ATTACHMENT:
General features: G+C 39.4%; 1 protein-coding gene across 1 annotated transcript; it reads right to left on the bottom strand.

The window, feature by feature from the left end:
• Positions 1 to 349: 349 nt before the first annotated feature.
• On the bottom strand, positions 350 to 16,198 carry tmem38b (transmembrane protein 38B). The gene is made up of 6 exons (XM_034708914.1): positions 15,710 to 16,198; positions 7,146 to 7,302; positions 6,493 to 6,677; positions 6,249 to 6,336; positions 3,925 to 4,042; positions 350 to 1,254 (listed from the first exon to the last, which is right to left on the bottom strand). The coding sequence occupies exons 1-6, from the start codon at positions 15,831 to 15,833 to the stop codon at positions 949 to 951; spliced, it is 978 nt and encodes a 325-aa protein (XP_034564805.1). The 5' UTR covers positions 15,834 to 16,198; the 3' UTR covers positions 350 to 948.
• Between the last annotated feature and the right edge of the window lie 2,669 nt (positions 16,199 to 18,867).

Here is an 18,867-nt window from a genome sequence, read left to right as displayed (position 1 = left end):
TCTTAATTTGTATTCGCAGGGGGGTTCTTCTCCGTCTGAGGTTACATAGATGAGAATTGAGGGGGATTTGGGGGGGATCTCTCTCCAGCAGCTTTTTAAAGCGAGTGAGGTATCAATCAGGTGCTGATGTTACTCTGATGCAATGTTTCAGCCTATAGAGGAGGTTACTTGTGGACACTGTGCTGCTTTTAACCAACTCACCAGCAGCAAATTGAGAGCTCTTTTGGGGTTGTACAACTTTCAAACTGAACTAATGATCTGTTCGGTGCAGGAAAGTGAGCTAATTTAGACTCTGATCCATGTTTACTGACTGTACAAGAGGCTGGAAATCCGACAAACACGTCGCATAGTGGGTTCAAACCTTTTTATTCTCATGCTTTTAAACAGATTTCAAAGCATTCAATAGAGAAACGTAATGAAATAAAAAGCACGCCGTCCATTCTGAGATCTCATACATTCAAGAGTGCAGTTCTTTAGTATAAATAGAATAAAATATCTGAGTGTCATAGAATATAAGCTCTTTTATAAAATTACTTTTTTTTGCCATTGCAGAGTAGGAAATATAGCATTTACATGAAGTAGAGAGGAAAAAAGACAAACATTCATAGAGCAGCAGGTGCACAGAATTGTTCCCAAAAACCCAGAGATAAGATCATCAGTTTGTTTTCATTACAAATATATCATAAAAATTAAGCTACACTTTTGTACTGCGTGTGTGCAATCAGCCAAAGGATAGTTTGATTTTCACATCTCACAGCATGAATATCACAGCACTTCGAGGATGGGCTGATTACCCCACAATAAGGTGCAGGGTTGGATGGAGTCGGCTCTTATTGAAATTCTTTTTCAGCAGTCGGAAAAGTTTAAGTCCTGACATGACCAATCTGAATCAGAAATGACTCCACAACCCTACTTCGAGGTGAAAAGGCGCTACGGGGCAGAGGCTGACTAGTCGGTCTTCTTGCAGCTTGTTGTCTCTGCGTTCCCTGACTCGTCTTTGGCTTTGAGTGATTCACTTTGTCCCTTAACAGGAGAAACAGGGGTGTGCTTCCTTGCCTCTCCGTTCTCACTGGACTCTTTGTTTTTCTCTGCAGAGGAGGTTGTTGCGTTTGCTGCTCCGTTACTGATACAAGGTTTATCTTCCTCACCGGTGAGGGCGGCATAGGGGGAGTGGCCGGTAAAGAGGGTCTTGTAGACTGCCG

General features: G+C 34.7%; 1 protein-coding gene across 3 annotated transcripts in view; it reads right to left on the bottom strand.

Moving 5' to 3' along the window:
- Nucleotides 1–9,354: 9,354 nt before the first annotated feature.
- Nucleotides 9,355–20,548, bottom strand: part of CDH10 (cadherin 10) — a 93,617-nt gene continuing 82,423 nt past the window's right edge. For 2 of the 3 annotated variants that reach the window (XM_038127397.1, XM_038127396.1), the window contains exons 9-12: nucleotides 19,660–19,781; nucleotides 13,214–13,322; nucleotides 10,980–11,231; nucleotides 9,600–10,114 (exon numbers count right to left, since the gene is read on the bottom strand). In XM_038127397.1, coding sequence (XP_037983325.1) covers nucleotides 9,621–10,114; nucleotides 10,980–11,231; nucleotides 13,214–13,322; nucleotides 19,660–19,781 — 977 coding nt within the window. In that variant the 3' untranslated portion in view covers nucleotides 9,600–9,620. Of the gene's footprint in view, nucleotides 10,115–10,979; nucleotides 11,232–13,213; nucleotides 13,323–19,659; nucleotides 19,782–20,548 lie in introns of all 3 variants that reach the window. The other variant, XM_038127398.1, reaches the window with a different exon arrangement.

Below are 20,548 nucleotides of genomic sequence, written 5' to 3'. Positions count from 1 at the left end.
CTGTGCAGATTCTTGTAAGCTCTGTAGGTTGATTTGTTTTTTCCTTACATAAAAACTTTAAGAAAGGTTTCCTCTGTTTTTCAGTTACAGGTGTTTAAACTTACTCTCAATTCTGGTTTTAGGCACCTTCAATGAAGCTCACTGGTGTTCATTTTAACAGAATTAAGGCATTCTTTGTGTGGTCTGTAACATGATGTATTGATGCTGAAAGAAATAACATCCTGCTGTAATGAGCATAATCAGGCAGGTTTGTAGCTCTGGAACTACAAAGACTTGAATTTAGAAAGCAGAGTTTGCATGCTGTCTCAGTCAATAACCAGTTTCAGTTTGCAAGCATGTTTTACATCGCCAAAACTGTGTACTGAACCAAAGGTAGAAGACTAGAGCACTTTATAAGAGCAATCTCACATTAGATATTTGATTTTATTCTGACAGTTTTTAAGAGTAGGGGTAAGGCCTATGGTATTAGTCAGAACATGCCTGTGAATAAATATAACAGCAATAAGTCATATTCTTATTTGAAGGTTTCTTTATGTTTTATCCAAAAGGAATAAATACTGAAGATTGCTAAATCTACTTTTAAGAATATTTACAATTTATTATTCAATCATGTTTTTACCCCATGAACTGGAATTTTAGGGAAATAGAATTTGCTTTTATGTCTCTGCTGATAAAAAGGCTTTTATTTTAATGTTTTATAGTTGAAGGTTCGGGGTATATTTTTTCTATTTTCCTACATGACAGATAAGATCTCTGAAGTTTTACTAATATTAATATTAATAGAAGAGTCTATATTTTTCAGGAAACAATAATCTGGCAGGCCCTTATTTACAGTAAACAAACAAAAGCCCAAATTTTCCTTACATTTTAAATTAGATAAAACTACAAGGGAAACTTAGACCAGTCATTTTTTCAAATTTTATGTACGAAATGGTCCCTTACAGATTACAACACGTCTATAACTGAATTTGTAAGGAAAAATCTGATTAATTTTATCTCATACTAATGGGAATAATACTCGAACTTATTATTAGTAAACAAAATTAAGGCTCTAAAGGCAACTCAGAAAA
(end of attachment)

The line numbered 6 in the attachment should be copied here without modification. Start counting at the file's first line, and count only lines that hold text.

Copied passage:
Here is an 18,867-nt window from a genome sequence, read left to right as displayed (position 1 = left end):